IN RE THE MARRIAGE OF PATRICIA SUE TRIPP AND CRAIG ALAN TRIPP Upon the Petition of PATRICIA SUE TRIPP, Petitioner-Appellee/Cross-Appellant, And Concerning CRAIG ALAN TRIPP, Respondent-Appellant/Cross-Appellee.
from the Iowa District Court for Pottawattamie County,
Gregory W. Steensland, Judge.
husband appeals, and the wife cross-appeals, from the decree
dissolving their marriage.
D. Hanson and Regan E. Wilson of Dickinson, Mackaman, Tyler
& Hagen, P.C., Des Moines, for appellant.
Salvo of Salvo, Deren, Schenck, Gross, Swain &
Argotsinger, P.C., Harlan, for appellee.
Considered by Danilson, C.J., and Potterfield and Bower, JJ.
Tripp appeals, and Patricia Tripp cross-appeals, from the
decree dissolving their marriage. Craig maintains the
equalization payment he was ordered to pay Patricia-$200,
890-is inequitable and should be reduced by $100, 000. As
part of his justification, he maintains the district court
over-valued the marital home that was awarded to him.
Additionally, Craig claims he should have been awarded the
entirety of his pension. On cross-appeal, Patricia challenges
the numbers the court used in the formula to determine her
portion of Craig's pension. She asks that we otherwise
affirm the decree and award her appellate attorney fees.
Background Facts and Proceedings.
and Craig were married in 1988. They had two children during
their marriage, who were both adults by the time Patricia
filed for divorce in 2011.
district court dissolved the parties' marriage on June 6,
2013. At that time, no decision was made regarding the
division of property because Craig had serious federal
criminal charges pending. Craig was ultimately convicted of
tax evasion involving a bar the couple owned. Patricia was
not charged, and at the dissolution hearing in July 2016,
Craig testified Patricia had not been involved. Additionally,
Craig testified the back taxes, interest, and penalty that
the Internal Revenue Service (IRS) levied as a result of the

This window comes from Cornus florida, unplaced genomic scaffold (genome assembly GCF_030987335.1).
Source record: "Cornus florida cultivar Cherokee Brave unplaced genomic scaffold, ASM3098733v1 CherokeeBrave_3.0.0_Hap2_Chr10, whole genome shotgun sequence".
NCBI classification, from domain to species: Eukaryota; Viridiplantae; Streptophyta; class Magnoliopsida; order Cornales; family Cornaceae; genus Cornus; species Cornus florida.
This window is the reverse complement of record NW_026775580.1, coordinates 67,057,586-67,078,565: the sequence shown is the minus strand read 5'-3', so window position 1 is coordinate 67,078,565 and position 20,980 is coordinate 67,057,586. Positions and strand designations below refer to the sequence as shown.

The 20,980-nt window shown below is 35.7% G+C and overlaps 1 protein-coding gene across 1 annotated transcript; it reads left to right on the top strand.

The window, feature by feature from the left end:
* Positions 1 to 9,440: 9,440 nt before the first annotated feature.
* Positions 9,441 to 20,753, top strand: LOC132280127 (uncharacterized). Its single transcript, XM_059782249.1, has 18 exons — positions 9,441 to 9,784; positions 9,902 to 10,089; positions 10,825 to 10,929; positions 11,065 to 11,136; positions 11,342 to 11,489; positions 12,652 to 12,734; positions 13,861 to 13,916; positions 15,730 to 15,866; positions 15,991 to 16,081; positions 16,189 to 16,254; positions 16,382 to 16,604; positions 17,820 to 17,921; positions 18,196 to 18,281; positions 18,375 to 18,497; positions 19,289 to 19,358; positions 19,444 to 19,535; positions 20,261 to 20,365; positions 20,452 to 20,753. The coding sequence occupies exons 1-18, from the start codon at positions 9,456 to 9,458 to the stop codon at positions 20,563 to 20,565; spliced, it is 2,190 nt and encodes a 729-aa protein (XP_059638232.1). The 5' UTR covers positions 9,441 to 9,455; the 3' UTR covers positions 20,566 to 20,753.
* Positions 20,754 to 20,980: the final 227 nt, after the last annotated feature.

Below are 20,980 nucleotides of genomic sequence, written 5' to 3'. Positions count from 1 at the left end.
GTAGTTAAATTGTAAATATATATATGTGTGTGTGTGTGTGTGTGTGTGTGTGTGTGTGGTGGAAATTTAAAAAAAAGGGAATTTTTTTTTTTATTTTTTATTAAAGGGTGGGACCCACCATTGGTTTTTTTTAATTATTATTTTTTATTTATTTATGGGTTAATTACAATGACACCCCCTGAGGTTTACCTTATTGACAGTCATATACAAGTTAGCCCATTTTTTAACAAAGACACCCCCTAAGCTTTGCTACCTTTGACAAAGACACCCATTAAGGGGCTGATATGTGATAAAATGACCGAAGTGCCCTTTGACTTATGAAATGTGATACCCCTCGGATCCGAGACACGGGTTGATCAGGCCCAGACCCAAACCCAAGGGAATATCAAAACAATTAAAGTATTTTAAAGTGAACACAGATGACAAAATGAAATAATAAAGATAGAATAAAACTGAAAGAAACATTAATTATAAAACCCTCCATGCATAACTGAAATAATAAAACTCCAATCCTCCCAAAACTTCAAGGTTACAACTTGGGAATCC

conviction was solely his obligation. Craig's attorney
made a professional statement that it was estimated Craig
owed $174, 000 to the government, based on $86, 000 in back
taxes, a 75% fraud penalty, and the compounding interest on
the debt. However, when the court asked if Craig was
precluded from negotiating the amount with the IRS, his
attorney stated, "No, I don't mean to say that
we're not going to have a scrap with them, Your
Honor." When the court reiterated that the amount was
"not a done deal yet, " counsel responded,
"Well, it sure isn't, as far as I'm
trial, the parties agreed each had received some inheritance
from their parents and they agreed on the value of all
properties bought during the marriage, except that of the
marital home. Patricia opined the home was worth $130, 000.
She reached that opinion after considering the assessed
value- $80, 751-and the recommended listing price from the
"market analysis" completed by a third party-$149,
583. Craig testified the marital home was worth $65, 000. He
stated the home was one of the oldest ones in the area and
needed new siding and windows. He also testified the house
next door was then for sale, that it had the same size lot
with "a lot nicer" house, it was listed at $130,
000, and no one had looked at it yet.
Craig's testimony, he mentioned that he had a pension
through his employer. The pension had not been listed on any
of his financial disclosures, and Patricia testified she was
unaware that Craig had it. Patricia requested a share of the
pension during her testimony.
district court entered the "decree of dissolution of
marriage" on September 12, 2016. It set aside as
non-marital property both parties' inheritances as well
as the undetermined amount Craig owed the IRS. In setting
aside the debt, the court noted it believed the $174, 000
estimate was "artificially high, " as Craig had not
yet tried to negotiate for a lower amount. The court also
the payment of these back taxes is due entirely to conduct of
Craig, and equity demands that he should pay it. As
previously stated, he will have every opportunity to
negotiate this to a potentially lower figure. Whether he is
able to do ...